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Amy Joi O'Donoghue
Low water levels at East Canyon expose a dry stream that usually feeds the reservoir east of Morgan. As water levels continue to drop, access at some reservoirs may be diminished as boat launches can no longer be used. July 21, 2013.

SALT LAKE CITY — A bad winter with little snow could be the stuff of nightmares next summer for Utah's reservoir managers, but shrinking reservoirs are already causing headaches for anglers and boaters this summer.

Although it was on a minor scale, heat combined with low reservoir levels resulted in a kill of about 600 fish at Strawberry Reservoir this month, and fish have also been reported at Utah Lake in Provo and Ken's Lake near Moab.

"At Strawberry it was fairly minor, but anytime you have a fish kill it is troublesome," said Drew Cushing, warm water sports fishery coordinator for the Utah Division of Wildlife Resources.

"Two years ago we didn't have any snowpack of real consequence. We had a dry, warm spring, hot dry summer and so our groundwater is not up to what it should be," he said. "It's a compound effect and the reservoirs are paying the price."

With some reservoirs on the brink of suffering fish kills, the division has upped the limit on the number of fish anglers can harvest.

"We've doubled the limit in some places to give anglers an opportunity to harvest the fish rather than have them dying in the water," he said. Those limits have been upped at places like Piute Reservoir, which is half full and scheduled to be drained this fall for irrigation needs, and also in effect at Fairview Reservoir.

The division is also taking emergency action as a result of the drought to redirect where fish are stocked.

Cushing said if Fairview Reservoir for example, was on the schedule for restocking, the efforts would be directed to other reservoirs that aren't in that kind of decline.

As summer progresses, officials warn that water levels are only going to get worse, posing challenges for anglers and boaters alike.

Tage Flint, manager of the Weber Basin Water Conservancy District, said Echo is dropping two feet a day and is hovering at 38 percent of capacity.

Weber County's Pineview Reservoir is half full and Jordanelle is not much better, hovering at about 55 percent.

"Recreation is going to be very difficult in late summer and fall," Flint said.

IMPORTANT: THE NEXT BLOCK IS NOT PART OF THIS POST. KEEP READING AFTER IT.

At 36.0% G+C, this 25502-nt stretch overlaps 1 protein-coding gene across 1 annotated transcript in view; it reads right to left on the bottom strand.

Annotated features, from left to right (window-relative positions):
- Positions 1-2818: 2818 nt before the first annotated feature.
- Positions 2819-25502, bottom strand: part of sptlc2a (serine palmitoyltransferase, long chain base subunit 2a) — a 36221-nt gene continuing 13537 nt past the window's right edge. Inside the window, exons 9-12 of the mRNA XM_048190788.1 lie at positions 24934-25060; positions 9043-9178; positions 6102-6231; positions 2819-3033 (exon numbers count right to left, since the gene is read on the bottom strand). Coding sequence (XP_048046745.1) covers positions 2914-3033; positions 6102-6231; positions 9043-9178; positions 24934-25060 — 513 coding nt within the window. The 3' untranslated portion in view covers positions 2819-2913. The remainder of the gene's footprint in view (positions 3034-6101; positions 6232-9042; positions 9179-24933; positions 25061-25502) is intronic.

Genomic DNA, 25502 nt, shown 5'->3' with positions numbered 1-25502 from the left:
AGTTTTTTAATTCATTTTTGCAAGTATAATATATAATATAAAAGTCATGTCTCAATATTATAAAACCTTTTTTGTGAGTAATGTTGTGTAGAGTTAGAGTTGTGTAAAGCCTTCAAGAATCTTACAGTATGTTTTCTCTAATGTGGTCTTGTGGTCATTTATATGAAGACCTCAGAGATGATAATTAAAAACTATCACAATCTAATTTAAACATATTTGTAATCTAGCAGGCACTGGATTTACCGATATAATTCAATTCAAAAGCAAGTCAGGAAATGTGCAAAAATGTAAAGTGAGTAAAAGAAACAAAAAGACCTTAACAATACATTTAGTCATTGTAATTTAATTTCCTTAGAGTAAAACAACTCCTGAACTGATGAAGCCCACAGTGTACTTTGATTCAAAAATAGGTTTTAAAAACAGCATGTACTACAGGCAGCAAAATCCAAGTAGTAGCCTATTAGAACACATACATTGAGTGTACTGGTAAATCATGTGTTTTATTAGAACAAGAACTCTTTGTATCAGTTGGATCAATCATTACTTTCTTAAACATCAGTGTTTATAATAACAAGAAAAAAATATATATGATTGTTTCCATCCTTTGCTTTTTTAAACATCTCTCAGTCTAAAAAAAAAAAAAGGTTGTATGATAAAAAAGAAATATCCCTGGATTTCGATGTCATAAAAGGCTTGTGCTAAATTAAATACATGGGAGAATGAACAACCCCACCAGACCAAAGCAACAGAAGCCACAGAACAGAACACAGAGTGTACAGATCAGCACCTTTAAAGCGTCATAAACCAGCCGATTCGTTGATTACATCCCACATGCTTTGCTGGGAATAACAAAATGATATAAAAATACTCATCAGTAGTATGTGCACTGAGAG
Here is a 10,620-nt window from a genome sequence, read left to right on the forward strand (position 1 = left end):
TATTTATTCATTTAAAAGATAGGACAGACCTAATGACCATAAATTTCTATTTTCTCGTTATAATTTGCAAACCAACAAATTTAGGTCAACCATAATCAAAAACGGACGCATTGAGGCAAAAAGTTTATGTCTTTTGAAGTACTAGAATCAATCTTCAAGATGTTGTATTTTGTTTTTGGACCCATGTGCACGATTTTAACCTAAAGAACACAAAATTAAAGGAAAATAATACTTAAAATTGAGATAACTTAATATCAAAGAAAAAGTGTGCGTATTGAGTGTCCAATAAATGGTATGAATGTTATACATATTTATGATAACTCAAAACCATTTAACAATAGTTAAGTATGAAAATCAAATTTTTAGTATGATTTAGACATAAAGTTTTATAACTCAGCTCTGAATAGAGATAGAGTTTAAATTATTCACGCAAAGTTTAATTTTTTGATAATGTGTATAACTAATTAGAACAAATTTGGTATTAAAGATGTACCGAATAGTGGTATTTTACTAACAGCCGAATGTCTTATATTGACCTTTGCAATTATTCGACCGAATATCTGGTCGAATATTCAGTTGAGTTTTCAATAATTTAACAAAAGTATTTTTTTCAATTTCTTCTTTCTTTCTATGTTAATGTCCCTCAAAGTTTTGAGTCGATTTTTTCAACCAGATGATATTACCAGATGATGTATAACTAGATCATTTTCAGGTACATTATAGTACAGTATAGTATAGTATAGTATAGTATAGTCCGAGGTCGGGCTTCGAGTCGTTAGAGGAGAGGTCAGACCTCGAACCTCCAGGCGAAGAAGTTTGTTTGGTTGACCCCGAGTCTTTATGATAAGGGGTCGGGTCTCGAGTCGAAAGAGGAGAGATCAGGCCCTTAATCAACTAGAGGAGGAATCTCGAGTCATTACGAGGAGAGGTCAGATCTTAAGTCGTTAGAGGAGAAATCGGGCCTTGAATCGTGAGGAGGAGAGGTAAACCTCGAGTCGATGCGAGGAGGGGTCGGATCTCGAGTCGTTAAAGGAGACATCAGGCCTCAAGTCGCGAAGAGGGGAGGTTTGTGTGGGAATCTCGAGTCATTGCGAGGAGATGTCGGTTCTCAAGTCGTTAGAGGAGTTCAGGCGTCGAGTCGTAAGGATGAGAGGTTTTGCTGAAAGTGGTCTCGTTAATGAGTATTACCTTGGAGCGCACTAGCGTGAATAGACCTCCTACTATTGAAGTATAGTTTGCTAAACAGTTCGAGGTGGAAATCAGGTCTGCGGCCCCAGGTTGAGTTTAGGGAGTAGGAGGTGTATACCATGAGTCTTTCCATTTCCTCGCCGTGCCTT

Both Echo and Rockport have been kept about as full as possible to get them through the Pioneer Day camping and boating surge, Flint said, but that will change in the weeks to come because of the shape and topography of the reservoirs.

"The lower half of the reservoirs are more narrow, so the vertical drop per acre will go fast. They will drop in elevation more quickly."

At Echo, one boat launch is already out of service.

"We are on the old ramp to launch," said Leslie Bird, restaurant manager at the resort. "I pray for snow every year so we can get filled back up. Labor Day last year, both ramps were out of water."

Robert Messina, a boater who was visiting the reservoir recently to water ski, said this summer has been especially harsh on Echo.

"We we usually see it lower much later. It is sad to see it this low, but we are still having fun," he said. "The last couple of years have been light on snow, so this is what that looks like."

Fred Hayes, director of the Utah Division of Parks and Recreation, said water levels may be low, but the harder thing is fighting public perception that the reservoirs are no longer a good place for boaters to play and anglers to fish.

"As the water levels go down, people think there is not any water and so they don't even try to come out."

Low reservoirs also expose new hazards for boaters, so being out on the water requires a more watchful eye, he said.

Hayes said while most waters remain viable for boating, as the water levels drop, the worries increase.

"We're a little worried about some of the lakes losing some of our launching facilities," he said. "Some of them don't go out very far to accommodate really low water."

Ironically, the North Marina at Willard Bay State Park — which just opened July 19 after being closed for four months due to a diesel fuel pipeline spill — may have to close again if the water gets to low.

"It is built on the Great Salt Lake flats and if it silts in the marina, you can't get a boat out. The passage way is silted in."

Hayes said the area has been dredged a few times, but there is that possibility the silt will build up again.

"It becomes a mud flat between the launching facilities and the rest of the lake," Hayes said.

Still, Cushing said the there is good news to be found in the face of Utah's shriveling waterways.

"Although access is not what it should be and we have had some fish kills, but everything but the low to mid-level reservoirs are fishing very well well."

He added that this summer has been reminiscent of the drought years in the early 2000's.

"Utah is a desert state by nature and so you can expect these drought cycles," he said, "but that was a pretty rough stretch back then. We don't need that again. We need snowpack that is 100 percent or better, in the right places at the right time, so we hold that snow, hold that groundwater and have some runoff to fill our reservoirs."

Hayes, too, has his hopes pinned on winter snowfall.

"If we have another year like this year, we will be in trouble statewide and not just with recreation, with water supply."

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